Researchers at the National Institute of Standards and Technology (NIST) and collaborators have demonstrated an atom-based sensor that can determine the direction of an incoming radio signal, another key part for a potential atomic communications system that could be smaller and work better in noisy environments than conventional technology.
NIST researchers previously demonstrated that the same atom-based sensors can receive commonly used communications signals. The capability to measure a signal’s “angle of arrival” helps ensure the accuracy of radar and wireless communications, which need to sort out real messages and images from random or deliberate interference.
“This new work, in conjunction with our previous work on atom-based sensors and receivers, gets us one step closer to a true atom-based communication system to benefit 5G and beyond,” project leader Chris Holloway said.
In NIST’s experimental setup, two different-colored lasers prepare gaseous cesium atoms in a tiny glass flask, or cell, in high-energy (“Rydberg”) states, which have novel properties such as extreme sensitivity to electromagnetic fields. The frequency of an electric field signal affects the colors of light absorbed by the atoms.
An atom-based “mixer” takes input signals and converts them into different frequencies. One signal acts as a reference while a second signal is converted or “detuned” to a lower frequency. Lasers probe the atoms to detect and measure differences in frequency and phase between the two signals. Phase refers to the position of electromagnetic waves relative to one another in time.
The mixer measures the phase of the detuned signal at two different locations inside the atomic vapor cell. Based on the phase differences at these two locations, researchers can calculate the signal’s direction of arrival.
To demonstrate this approach, NIST measured phase differences of a 19.18 gigahertz experimental signal at two locations inside the vapor cell for various angles of arrival. Researchers compared these measurements to both a simulation and a theoretical model to validate the new method. The selected transmission frequency could be used in future wireless communications systems, Holloway said.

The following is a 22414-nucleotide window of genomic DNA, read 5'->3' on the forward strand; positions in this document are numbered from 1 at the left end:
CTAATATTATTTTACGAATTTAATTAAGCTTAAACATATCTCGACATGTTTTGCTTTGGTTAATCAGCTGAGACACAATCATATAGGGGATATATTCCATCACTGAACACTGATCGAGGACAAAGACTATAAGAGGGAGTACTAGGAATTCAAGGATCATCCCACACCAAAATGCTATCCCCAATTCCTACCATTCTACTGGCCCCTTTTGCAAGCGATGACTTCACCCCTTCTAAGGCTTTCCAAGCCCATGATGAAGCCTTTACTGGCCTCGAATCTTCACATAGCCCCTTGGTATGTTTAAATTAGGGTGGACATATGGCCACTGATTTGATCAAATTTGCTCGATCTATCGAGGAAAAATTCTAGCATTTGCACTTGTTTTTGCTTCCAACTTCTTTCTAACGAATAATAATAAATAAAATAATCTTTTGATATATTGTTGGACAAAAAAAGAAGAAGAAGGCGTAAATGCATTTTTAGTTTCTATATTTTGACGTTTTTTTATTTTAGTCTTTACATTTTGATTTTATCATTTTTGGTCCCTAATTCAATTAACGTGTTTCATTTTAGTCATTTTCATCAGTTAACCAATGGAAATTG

The work is part of NIST’s research on advanced communications, including 5G, the fifth-generation standard for broadband cellular networks, many of which will be much faster and carry far more data than today’s technologies. The sensor research is also part of the NIST on a Chip program, which aims to bring world-class measurement-science technology from the lab to users anywhere and anytime. Co-authors are from the University of Colorado Boulder and ANSYS Inc. in Boulder.
Atom-based sensors in general have many possible advantages, notably measurements that are both highly accurate and universal, that is, the same everywhere because the atoms are identical. Measurement standards based on atoms include those for length and time.
With further development, atom-based radio receivers may offer many benefits over conventional technologies. For example, there is no need for traditional electronics that convert signals to different frequencies for delivery because the atoms do the job automatically. The antennas and receivers can be physically smaller, with micrometer-scale dimensions. In addition, atom-based systems may be less susceptible to some types of interference and noise.